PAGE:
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Standards help realize open fieldbus protocols' flexibility and lower cost
April 23, 2001
3 Min Read
Charles W. Cook, P.E., is currently WAGO USA's Product Manager of Advanced Electronic Products, including WAGO's I/O System. He is an Electrical and Computer Engineering graduate of the University of Wisconsin-Madison. Previously Cook served as WAGO's Engineering Supervisor. Prior to his tenure at WAGO, Cook worked in product development for electronic components companies such as Square D.
Faster, better, cheaper have been bywords at NASA. But in industry as well, industrial-controls engineers are turning to open fieldbus protocols for more economical ways to easily integrate new technologies into current systems for greater efficiency. Common standards will reduce their learning curve and support costs.
Design News: How are the needs of your customers changing?
Cook: Our customers are looking for more reliability and greater efficiency. They are also looking for ways to integrate new technologies with existing ones without having expensive upgrades and steep learning curves.
Q: How do you plan to accommodate such changing needs?
A: The first step to address the need for greater flexibility and lower costs across industrial communication was the development of open fieldbus protocols. WAGO is fulfilling these demands with our fieldbus independent I/O system. No matter what the protocol, the system coordinates different machine centers and cross over, whether it includes DeviceNet, Profibus, Ethernet, Interbus, or Modbus. Such a modular I/O system increases flexibility of control engineers to change protocols and even update their technology to implement Ethernet capabilities or distributed control.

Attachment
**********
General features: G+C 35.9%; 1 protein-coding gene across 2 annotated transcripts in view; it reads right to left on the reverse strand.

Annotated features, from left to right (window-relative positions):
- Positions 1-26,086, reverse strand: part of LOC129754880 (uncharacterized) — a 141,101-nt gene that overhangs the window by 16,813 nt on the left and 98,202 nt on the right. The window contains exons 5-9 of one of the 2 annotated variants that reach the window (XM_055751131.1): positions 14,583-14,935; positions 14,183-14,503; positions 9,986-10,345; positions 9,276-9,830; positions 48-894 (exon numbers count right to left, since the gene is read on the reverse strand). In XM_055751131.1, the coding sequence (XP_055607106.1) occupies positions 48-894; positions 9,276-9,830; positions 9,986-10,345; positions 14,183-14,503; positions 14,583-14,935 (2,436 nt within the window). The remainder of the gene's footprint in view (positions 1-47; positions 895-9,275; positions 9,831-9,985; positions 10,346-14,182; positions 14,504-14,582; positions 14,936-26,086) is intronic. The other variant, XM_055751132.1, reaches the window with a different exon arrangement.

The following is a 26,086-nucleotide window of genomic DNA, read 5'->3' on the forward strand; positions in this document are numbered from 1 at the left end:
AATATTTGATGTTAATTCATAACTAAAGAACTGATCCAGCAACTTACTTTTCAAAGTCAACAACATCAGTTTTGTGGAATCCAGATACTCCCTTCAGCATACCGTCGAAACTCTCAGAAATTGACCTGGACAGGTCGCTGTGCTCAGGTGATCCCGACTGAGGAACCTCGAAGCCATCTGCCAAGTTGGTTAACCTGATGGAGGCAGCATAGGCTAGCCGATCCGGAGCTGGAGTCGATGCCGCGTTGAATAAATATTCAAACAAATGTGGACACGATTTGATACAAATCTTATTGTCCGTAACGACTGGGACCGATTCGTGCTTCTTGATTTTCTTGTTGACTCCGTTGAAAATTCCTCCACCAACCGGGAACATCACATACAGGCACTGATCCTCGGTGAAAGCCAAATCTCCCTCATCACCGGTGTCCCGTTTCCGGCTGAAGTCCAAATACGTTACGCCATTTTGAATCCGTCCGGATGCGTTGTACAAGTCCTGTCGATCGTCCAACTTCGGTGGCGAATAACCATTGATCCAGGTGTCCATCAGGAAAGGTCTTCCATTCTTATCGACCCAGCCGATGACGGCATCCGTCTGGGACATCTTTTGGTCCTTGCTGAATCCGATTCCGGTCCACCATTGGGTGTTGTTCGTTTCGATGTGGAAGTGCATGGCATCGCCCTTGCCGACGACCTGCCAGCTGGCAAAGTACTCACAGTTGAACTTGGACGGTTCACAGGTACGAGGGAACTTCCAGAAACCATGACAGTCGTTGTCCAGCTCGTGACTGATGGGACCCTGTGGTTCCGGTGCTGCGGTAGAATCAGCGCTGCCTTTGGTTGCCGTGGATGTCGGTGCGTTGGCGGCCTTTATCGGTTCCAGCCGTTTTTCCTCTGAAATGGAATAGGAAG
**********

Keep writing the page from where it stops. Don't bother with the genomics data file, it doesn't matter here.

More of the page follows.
Q: What technologies will come into play to meet these changes?
A: Ethernet and distributed control technologies have been inhibited in industrial controls due to a lack of commonality between various companies' offerings. For distributed control, we offer IEC 61131-compatible software tools. For Ethernet, we are active and pushing for one or two common standards. This will serve customers by reducing their learning curve and our support costs.
Q: In five years, what will be the hot I/O and connectivity technology?
A: As customers have sought to reduce wiring by using industrial data networks, expect this trend to move even further into wireless data communications.
Q: With mechanical engineers getting more involved with specifying electronic and control systems in their designs, how can manufacturers of such systems educate them to be more effective?
A: Keeping things simple and logical will allow any engineer to use one's products.
Q: How is the Internet affecting your business and the way your customers do business?
A: Support and more support is what our customers want from the Internet. Customers want everything from manuals to downloadable tools to access to our manufacturing data that can quickly alert them to any changes. In its infancy, the Internet was used primarily by industry as both a sales and marketing device promoting new products and as a research tool for investigating new possibilities. In recent years, connector manufacturers have begun to utilize the interactive benefits of the Web in much more functional ways. Products can be specified online, designed, assembled, and customized. Through e-commerce activities, stock can be checked, deliveries verified, and orders placed, freeing up professional staff to do what they do best-build relationships and add value. Aside from these online pre-sales activities, post-sales documentation, customer support, and Web-based training sites are also now becoming readily available online.
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